Chief pathologists were more likely to review patients' charts as part of QA at small and midsize hospital labs than large facilities (40% vs. 28%, respectively). Chief pathologists in the West were more likely than those in other regions to consult on appropriateness (63% vs. an average of 51% in other regions) and to become involved with the medical staff's QA committee (57% v. 41%).

* TQM/CQI. Half (50%) of the laboratorians responding to the survey said that their institutions have organization-wide TQM/CQI programs; 38% do not, and 13% were unsure. Those more likely to have a program included all hospital labs (58%), large-hospital labs (65%), and those accredited by CAP (56%) and JCAHO (56%).

About one-third (30%) of respondents employed by institutions with TQM/CQI programs felt the new proactive approach was more useful than QA in solving problems. One-fifth (21%) said it was not, and a plurality (49%) were unsure.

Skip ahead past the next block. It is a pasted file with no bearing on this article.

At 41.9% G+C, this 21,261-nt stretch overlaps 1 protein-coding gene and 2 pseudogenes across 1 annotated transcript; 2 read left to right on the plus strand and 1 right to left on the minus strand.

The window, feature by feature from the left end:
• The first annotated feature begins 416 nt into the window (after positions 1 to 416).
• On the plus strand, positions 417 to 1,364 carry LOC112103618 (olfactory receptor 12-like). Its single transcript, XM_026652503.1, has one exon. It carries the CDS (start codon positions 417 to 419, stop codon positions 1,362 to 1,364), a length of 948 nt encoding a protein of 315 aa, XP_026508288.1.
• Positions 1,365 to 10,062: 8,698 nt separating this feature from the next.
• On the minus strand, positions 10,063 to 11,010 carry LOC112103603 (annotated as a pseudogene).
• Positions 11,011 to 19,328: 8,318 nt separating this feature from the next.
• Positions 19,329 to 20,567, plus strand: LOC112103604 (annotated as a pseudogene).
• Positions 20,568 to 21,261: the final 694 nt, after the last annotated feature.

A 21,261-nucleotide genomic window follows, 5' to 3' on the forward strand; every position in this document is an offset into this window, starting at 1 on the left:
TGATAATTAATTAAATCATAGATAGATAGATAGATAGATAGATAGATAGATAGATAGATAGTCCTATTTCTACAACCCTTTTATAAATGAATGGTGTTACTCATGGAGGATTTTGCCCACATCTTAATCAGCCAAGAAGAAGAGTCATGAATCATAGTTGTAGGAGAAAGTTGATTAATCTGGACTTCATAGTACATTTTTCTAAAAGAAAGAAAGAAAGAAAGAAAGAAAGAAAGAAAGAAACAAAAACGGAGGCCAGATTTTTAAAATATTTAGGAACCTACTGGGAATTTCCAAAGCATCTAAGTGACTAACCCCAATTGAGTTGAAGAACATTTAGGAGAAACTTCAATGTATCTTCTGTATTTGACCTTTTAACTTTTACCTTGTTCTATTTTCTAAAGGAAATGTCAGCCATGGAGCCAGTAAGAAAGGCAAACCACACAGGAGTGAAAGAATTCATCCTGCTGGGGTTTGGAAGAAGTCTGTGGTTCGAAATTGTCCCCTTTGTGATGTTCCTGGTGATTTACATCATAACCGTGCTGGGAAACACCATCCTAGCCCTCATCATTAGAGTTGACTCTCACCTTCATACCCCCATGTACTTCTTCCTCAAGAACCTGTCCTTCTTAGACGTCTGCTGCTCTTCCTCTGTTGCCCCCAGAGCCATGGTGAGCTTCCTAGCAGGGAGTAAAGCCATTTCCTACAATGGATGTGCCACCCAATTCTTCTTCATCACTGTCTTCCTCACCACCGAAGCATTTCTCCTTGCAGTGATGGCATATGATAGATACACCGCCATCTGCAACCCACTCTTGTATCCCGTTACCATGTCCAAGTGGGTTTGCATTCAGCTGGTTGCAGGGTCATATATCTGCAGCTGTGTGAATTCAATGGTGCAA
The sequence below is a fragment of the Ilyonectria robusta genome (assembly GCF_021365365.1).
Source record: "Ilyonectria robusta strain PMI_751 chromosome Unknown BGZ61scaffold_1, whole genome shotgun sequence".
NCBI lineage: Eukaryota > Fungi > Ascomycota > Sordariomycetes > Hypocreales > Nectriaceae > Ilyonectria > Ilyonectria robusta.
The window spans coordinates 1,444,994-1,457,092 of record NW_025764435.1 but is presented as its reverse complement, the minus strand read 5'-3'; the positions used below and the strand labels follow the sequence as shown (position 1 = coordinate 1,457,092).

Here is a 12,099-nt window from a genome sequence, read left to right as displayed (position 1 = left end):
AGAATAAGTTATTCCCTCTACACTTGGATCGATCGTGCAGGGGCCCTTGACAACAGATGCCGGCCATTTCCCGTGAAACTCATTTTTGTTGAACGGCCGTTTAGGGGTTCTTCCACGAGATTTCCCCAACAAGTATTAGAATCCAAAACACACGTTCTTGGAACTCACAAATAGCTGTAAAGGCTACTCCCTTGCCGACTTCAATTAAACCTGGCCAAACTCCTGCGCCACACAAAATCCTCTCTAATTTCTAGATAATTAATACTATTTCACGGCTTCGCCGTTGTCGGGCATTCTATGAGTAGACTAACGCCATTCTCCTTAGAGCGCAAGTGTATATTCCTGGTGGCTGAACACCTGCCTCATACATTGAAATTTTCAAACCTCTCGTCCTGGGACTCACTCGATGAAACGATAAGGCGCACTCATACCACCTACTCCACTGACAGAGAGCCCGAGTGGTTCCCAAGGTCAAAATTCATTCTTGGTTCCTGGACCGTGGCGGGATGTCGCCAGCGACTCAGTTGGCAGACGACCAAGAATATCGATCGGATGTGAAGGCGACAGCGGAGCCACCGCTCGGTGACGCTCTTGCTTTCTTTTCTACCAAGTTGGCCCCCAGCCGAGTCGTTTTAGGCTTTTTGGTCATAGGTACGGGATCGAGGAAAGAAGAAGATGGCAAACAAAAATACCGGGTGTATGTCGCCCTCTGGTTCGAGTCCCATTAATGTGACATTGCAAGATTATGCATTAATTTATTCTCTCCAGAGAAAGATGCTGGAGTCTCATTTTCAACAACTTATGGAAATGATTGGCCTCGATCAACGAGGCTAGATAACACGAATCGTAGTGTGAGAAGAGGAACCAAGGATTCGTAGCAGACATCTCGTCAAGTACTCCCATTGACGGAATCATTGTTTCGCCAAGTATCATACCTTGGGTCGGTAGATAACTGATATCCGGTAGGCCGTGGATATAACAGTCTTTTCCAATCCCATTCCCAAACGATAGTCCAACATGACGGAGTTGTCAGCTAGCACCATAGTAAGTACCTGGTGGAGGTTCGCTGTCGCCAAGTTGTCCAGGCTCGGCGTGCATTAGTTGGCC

Among respondents whose labs lack a TQM/CQI program, almost half (46%) reported plans to begin one within the next two years. No written plan is on the agenda for 19% of labs; 36% of panelists were unsure. Among hospital labs that are not accredited by JCAHO, panelists working in 62% say they will begin TQM/CQI in the next two years. Only 27% of nonaccredited labs expect to do so.

* What works. Survey respondents were asked to rank the extent to which the emphasis on quality has benefited the lab and laboratorians (Figure V). No group seemed particularly optimistic about having heightened the retention of medical technologysits through QA. In part two of this survey, laboratorians offer additional view on the effects of QI in the laboratory of the present and future.